Zebras at the zoo?  Let’s go!

(This is an alpha-poem (look at the first letter of each line) started during a workshop titled “Writing Through Grief and Loss” led by Ray McGinnis, author of Writing the Sacred)

Published in: on February 5, 2013 at 1:59 pm  Comments (11)  
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Disabled

I asked the Social Security Administration of the US government to label me “disabled.”  The application process left me drained and depressed.

I listed my “Physical and Mental Conditions,” 6 of them.  I listed my “Doctors and Other Healthcare Professionals,” 5 of them.  I listed my “Medicines'”, 7 prescriptions.

The paralegal at the attorney’s office helped me with the last section, “Remarks.”  She asked questions, I talked about what all I can’t do, she suggested more specific words and she typed it into the application.  Here is what she wrote:

I can only walk 5-10 minutes due to joint deformities due to my Rheumatoid Arthritis.  I do not have an even, steady gait and use a cane at times as my doctor recommended.  This has caused me to have intermittent back aches.  I cannot stand long for the same reason.  I drop things a lot due to the weakness and deformities in my hands and fingers and cannot lift more than 10 pounds and even then I have to use both hands.  I have loss of dexterity and some of the joints are frozen in my hands.  I can’t do cross stitch anymore, either.  I cook much less now as I can’t safely lift heavy pots and pans nor stand very long.  I have trouble changing the sheets on the bed and I can’t clean my bathroom.  Even though I had non-Hodgkins lymphoma in the past, I no longer have any limitations or symptoms for that.  I started having Vertigo a few weeks ago and my heads spins when it hits.  In my latest blood work I was anemic.  I am fatigued easily now.

Wouldn’t you be depressed?  I was upset for a couple of days.  Then I listed things I CAN do.

I am resilient and strong and creatively adaptable.

I thank my husband for helping me when I ask and never complaining.  (Although he said one time if I have another knee replacement he might not be my primary caregiver.  The first one was rough.)  I thank him for not offering to help all the time.  He sits back and watches me struggle with tasks of daily living.  He says okay when I want to travel by myself (even the time after the cancer diagnosis when I told him I wanted to go to Paris by myself, which I did in 2006.)  I know he worries, but he doesn’t burden me with those thoughts.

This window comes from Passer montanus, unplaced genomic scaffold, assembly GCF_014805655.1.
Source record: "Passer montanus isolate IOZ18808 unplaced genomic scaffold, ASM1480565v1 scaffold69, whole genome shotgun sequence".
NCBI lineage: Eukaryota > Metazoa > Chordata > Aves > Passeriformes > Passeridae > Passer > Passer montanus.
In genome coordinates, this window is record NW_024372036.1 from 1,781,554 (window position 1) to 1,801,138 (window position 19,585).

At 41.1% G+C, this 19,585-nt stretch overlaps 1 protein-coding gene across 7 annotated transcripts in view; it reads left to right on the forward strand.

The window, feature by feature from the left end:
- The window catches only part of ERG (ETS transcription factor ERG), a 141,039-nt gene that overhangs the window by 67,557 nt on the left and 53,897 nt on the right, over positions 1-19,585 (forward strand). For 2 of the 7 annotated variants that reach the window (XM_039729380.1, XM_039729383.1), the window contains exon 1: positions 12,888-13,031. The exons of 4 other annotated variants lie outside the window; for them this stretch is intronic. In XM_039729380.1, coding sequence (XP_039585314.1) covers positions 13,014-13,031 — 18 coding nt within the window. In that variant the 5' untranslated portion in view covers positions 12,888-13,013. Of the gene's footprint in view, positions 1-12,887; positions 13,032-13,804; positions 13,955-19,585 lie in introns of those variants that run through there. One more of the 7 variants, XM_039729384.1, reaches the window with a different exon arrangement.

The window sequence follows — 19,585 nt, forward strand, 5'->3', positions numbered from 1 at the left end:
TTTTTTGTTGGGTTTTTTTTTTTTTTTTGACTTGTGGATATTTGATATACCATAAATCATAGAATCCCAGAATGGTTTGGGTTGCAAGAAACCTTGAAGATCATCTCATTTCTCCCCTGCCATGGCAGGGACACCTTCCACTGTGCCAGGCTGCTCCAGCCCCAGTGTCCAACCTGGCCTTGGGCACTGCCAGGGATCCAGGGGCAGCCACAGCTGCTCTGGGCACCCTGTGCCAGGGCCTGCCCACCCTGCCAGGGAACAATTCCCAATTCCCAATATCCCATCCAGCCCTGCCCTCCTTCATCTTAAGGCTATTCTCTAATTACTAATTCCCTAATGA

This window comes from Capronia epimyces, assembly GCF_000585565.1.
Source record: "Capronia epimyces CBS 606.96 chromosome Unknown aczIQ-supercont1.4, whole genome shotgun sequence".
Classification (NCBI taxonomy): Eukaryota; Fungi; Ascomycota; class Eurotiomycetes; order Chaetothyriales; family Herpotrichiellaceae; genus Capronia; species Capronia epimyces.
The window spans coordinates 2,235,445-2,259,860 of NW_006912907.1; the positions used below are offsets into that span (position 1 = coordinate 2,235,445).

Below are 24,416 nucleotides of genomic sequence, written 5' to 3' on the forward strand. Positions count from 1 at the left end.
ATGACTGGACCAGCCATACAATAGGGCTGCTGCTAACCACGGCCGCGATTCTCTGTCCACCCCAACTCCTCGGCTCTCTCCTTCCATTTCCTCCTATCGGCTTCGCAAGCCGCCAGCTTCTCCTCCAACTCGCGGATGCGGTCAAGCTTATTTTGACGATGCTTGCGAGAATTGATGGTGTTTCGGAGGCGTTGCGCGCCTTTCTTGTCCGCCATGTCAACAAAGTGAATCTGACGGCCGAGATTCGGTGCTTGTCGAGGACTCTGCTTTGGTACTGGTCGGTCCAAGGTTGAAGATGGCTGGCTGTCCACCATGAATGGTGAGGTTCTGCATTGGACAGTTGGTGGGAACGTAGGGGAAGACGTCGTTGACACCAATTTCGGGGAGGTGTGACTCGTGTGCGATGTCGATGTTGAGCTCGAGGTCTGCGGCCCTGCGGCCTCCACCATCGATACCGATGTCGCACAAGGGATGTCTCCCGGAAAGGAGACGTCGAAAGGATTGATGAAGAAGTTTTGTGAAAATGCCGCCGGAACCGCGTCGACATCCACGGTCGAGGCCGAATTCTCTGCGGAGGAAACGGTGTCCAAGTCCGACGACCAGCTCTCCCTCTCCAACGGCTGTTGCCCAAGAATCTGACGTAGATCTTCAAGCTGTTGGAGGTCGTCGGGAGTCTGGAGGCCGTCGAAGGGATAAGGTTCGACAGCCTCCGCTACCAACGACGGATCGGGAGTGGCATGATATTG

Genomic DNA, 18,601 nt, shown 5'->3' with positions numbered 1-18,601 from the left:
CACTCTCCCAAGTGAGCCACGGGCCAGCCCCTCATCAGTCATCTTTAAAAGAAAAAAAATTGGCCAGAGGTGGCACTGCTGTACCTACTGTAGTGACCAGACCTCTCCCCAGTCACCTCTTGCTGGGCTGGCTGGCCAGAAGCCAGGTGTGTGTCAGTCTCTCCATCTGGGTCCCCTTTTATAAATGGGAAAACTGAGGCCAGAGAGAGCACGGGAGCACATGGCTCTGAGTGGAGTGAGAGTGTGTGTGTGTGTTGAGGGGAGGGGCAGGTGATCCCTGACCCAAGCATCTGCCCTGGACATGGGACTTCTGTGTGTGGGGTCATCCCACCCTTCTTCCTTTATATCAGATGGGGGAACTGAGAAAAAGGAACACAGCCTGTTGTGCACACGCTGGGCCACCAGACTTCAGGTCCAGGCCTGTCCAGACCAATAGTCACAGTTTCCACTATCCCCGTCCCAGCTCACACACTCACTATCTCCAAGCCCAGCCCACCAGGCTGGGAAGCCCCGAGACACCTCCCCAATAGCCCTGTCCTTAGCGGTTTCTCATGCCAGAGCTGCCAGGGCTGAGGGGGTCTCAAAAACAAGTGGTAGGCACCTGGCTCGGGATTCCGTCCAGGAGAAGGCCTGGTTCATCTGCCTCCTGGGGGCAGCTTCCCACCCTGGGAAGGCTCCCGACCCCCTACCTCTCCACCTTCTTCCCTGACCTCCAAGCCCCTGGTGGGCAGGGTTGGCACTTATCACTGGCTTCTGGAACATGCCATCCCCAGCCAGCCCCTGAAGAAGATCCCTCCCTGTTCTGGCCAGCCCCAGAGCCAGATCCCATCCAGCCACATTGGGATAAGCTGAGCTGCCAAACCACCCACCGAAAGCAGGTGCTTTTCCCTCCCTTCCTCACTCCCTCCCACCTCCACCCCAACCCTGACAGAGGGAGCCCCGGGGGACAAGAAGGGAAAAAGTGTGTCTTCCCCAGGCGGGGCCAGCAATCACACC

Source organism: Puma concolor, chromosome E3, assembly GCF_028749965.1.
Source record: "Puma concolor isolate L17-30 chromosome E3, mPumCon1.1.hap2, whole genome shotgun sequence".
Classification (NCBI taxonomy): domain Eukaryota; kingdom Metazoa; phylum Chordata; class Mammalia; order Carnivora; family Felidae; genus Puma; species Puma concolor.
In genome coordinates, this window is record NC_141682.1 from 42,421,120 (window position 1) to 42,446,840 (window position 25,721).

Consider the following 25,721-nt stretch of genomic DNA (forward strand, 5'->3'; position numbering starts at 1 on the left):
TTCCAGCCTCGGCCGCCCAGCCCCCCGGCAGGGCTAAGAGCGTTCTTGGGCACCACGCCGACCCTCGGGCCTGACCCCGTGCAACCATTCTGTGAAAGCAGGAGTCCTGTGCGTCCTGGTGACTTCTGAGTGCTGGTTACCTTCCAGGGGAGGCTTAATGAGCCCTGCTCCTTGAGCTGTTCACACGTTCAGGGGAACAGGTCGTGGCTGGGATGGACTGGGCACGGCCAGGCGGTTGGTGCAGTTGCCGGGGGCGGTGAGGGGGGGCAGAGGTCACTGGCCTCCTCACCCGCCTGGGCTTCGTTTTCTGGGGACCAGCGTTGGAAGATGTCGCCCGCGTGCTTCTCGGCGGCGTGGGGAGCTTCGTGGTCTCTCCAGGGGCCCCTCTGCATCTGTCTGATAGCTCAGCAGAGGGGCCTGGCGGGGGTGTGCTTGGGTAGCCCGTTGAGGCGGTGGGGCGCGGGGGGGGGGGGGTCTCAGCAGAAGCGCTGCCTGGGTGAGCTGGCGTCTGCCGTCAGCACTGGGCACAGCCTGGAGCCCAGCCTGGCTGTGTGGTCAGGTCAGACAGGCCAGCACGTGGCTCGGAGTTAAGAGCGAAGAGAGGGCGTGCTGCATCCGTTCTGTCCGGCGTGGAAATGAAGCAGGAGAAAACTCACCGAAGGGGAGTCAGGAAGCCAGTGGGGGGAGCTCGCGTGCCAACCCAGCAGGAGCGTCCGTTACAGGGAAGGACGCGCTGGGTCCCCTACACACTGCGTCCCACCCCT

I am grateful for my daughters who cheer me on, give me shit when that’s appropriate and worry together behind my back. I hope I model fierce, not stupid, independence.

I am grateful for my grandchildren,  my joy and reasons to take care of myself.  They know me only as I am today. I can’t lift them up by myself, though I can hold a sleeping baby for hours and cuddle on the couch really well.  I can’t change diapers anymore (hee hee) and everyone is okay with that.

I thank God for my family, friends and therapist who keep me functional and medical science for the medications and doctors and nurses who ease my discomfort.

I recognize that the people I know who are HIV positive teach me about acceptance, letting go, the power of faith, and living with pain in all its forms.

I am who I am because of my challenges, my limitations, and the lessons to be learned from them.

The letter from the Social Security Administration came last week.  “You are entitled to monthly disability benefits.  We found that you became disabled under our rules on March 31, 2009.”  (I wasn’t disabled on March 29?)

I shouted to my husband, “I qualified for disability!”  “Congratulations,” he said and we high-fived.

Is that something to celebrate?

I choose, most of the time, to celebrate and be proud of what I can do today.  I certainly get frustrated and upset at times.  I say bad words and even let myself cry a bit.  That’s just okay, as my friend Jan says.

We all have choices.  I choose to keep going, laugh as much as possible, and try to ask for help when it’s wise to do so.

The US Government says I am disabled.  I say, not really.  Who ya gonna believe?

Oh Say Can You See–From Below?

Crowds are hard for me.  I have a mild claustrophobia–I need to know I can get out, get to an exit.  I’m short and can’t stand on my tiptoes anymore, so I can’t ever see much beyond my body space.

When we went to Washington, DC, in January, 1993, for Bill Clinton’s Pre-Inauguration, I upset my family when I refused to push up into the crowd to get closer to the concert and speeches.  I told them to go ahead and I would wait by the big tree and they could find me afterward.  My daughters, 12 and 14, started walking off.  (Surprise.) My husband called them back, asking me if I was sure I couldn’t go closer.  He told them we all needed to stay together.  The girls glared at me.  We could kind of see everything on one of the big screens.

My friend Sarah asked me to go see Michelle Obama at UNC-Greensboro.  She lives within walking distance (for her not me) of Fleming Gym.  After some discussion of my limitations, (we needed to walk about 5 blocks and then stand for several hours) she offered to push me in a wheelchair.  She offered because she wanted me to go.  I was humbled by her generosity.  I really wanted to go so I swallowed my pride and said yes.